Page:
States of Emergency
Architecture, Urbanism, and the First World War
Edited by Erin Eckhold Sassin and Sophie Hochhäusl
(including 6% VAT)
Edited volume - paperback
What World War I
meant for architecture and urbanism writ large
More than one hundred years after the conclusion of the First World War, the edited collection States of Emergency: Architecture, Urbanism, and the First World War reassesses what that cataclysmic global conflict meant for architecture and urbanism from a human, social, economic, and cultural perspective. Chapters probe how underdevelopment and economic collapse manifested spatially, how military technologies were repurposed by civilians, and how cultures of education, care, and memory emerged from battle. The collection places an emphasis on the various states of emergency as experienced by combatants and civilians across five continents—from refugee camps to military installations, villages to capital cities—thus uncovering the role architecture played in mitigating and exacerbating the everyday tragedy of war.
Contributors: Aubrey Knox (The Graduate Center of The City University of New York), Deborah Ascher Barnstone (University of Technology Sydney), Emma Thomas (Boston University), Da Hyung Jeong (Institute of Fine Arts, New York University), Julie Willis (The University of Melbourne), Katti Williams (The University of Melbourne), David Caralt (Universidad San Sebastián, Concepción, Chile), Etien Santiago (Indiana University Bloomington), Theodossis Issaias (Yale University), Min Kyung Lee (Bryn Mawr College), Massimiliano Savorra (Università degli studi di Pavia), Antje Senarclens de Grancy (Graz University of Technology)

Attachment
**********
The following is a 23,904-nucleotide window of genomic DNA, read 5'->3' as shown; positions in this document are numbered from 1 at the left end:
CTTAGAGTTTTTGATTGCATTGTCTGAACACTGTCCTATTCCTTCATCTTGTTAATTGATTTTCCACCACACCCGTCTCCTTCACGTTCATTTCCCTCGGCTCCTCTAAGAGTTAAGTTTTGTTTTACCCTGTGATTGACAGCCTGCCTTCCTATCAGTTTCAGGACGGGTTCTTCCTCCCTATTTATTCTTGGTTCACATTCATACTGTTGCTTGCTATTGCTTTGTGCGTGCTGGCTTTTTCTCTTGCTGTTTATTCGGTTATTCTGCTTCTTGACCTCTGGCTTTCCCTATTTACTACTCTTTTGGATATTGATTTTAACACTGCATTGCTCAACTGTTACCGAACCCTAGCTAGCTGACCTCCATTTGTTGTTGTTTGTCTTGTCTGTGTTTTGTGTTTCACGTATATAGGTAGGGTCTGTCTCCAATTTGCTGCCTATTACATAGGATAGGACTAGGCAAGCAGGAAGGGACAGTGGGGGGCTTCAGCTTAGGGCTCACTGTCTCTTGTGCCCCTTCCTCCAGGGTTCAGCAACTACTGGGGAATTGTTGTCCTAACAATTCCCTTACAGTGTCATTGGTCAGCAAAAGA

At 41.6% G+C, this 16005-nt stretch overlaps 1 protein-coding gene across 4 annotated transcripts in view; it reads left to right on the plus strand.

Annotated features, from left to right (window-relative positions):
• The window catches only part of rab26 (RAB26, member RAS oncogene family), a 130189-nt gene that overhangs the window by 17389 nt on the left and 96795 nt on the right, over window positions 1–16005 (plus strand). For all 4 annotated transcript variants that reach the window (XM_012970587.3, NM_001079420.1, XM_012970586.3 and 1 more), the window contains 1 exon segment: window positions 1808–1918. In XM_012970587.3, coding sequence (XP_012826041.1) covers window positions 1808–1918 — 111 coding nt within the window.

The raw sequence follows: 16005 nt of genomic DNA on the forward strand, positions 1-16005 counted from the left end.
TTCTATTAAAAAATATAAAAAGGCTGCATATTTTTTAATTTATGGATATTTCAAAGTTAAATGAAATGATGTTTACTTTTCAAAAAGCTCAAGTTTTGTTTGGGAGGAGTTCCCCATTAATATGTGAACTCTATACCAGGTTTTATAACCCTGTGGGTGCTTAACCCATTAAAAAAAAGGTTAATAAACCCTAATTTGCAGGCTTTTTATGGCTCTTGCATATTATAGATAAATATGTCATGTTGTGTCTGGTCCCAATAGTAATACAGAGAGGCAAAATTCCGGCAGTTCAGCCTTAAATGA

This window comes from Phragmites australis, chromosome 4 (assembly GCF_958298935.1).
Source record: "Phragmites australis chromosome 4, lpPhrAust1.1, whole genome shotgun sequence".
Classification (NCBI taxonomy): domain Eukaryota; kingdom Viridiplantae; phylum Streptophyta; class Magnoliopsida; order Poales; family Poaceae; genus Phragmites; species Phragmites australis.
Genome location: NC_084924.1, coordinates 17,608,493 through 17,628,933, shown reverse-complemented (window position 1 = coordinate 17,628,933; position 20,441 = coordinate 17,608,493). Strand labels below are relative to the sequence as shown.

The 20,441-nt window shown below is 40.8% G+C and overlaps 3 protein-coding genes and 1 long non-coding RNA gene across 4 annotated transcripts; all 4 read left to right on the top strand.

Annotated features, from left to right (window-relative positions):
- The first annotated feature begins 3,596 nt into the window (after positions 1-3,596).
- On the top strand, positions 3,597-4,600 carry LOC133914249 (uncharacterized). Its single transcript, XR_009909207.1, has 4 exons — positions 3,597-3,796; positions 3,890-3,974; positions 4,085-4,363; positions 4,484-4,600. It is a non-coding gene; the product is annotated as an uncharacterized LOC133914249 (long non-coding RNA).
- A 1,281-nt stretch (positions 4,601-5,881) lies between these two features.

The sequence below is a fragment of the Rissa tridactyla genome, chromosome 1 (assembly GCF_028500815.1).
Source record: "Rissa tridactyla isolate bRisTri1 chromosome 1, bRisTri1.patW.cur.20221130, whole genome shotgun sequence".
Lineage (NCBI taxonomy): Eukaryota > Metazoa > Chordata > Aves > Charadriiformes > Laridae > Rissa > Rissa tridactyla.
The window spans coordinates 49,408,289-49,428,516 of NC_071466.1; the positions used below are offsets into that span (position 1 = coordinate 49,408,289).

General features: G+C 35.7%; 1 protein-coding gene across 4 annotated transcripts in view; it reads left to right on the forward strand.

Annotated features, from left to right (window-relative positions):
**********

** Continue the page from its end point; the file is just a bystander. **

This publication is GPRC-labeled (Guaranteed Peer-Reviewed Content).
Format: Edited volume - paperback
Size: 230 × 170 mm
Publication: January 10, 2022
Sophie Hochhäusl is assistant professor in architectural history and theory at the University of Pennsylvania.